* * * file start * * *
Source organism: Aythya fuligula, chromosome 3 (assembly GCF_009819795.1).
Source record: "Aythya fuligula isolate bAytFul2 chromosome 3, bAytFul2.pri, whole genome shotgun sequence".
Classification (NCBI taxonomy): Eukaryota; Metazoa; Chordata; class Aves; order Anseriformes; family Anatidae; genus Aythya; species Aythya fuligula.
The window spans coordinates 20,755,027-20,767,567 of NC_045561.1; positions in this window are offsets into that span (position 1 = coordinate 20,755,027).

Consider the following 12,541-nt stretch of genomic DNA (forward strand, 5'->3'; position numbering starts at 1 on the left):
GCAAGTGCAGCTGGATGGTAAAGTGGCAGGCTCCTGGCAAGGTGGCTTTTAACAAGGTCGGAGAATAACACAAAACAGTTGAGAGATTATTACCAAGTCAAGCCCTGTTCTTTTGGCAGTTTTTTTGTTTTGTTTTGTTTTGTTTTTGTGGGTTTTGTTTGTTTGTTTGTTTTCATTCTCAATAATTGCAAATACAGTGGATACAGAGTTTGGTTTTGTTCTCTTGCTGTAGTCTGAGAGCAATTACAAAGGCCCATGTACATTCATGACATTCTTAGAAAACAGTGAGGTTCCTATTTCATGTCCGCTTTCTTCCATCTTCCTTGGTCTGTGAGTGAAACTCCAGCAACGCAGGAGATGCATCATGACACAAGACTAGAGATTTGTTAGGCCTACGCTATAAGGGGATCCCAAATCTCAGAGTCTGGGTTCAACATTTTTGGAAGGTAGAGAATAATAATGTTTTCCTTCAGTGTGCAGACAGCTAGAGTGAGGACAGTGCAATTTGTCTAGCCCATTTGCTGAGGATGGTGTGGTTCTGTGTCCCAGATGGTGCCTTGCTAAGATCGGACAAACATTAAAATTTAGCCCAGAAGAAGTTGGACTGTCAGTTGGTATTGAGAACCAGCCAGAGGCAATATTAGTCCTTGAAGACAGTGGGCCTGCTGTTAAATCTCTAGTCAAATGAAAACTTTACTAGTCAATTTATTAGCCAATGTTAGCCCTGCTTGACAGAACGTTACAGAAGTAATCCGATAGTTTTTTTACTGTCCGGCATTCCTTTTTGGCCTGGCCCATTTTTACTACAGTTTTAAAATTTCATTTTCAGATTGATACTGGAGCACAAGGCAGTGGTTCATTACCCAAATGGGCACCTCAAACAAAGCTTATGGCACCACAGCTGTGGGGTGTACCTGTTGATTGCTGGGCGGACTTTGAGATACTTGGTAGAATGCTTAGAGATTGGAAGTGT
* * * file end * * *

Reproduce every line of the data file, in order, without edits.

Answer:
Source organism: Aythya fuligula, chromosome 3 (assembly GCF_009819795.1).
Source record: "Aythya fuligula isolate bAytFul2 chromosome 3, bAytFul2.pri, whole genome shotgun sequence".
Classification (NCBI taxonomy): Eukaryota; Metazoa; Chordata; class Aves; order Anseriformes; family Anatidae; genus Aythya; species Aythya fuligula.
The window spans coordinates 20,755,027-20,767,567 of NC_045561.1; positions in this window are offsets into that span (position 1 = coordinate 20,755,027).

Consider the following 12,541-nt stretch of genomic DNA (forward strand, 5'->3'; position numbering starts at 1 on the left):
GCAAGTGCAGCTGGATGGTAAAGTGGCAGGCTCCTGGCAAGGTGGCTTTTAACAAGGTCGGAGAATAACACAAAACAGTTGAGAGATTATTACCAAGTCAAGCCCTGTTCTTTTGGCAGTTTTTTTGTTTTGTTTTGTTTTGTTTTTGTGGGTTTTGTTTGTTTGTTTGTTTTCATTCTCAATAATTGCAAATACAGTGGATACAGAGTTTGGTTTTGTTCTCTTGCTGTAGTCTGAGAGCAATTACAAAGGCCCATGTACATTCATGACATTCTTAGAAAACAGTGAGGTTCCTATTTCATGTCCGCTTTCTTCCATCTTCCTTGGTCTGTGAGTGAAACTCCAGCAACGCAGGAGATGCATCATGACACAAGACTAGAGATTTGTTAGGCCTACGCTATAAGGGGATCCCAAATCTCAGAGTCTGGGTTCAACATTTTTGGAAGGTAGAGAATAATAATGTTTTCCTTCAGTGTGCAGACAGCTAGAGTGAGGACAGTGCAATTTGTCTAGCCCATTTGCTGAGGATGGTGTGGTTCTGTGTCCCAGATGGTGCCTTGCTAAGATCGGACAAACATTAAAATTTAGCCCAGAAGAAGTTGGACTGTCAGTTGGTATTGAGAACCAGCCAGAGGCAATATTAGTCCTTGAAGACAGTGGGCCTGCTGTTAAATCTCTAGTCAAATGAAAACTTTACTAGTCAATTTATTAGCCAATGTTAGCCCTGCTTGACAGAACGTTACAGAAGTAATCCGATAGTTTTTTTACTGTCCGGCATTCCTTTTTGGCCTGGCCCATTTTTACTACAGTTTTAAAATTTCATTTTCAGATTGATACTGGAGCACAAGGCAGTGGTTCATTACCCAAATGGGCACCTCAAACAAAGCTTATGGCACCACAGCTGTGGGGTGTACCTGTTGATTGCTGGGCGGACTTTGAGATACTTGGTAGAATGCTTAGAGATTGGAAGTGT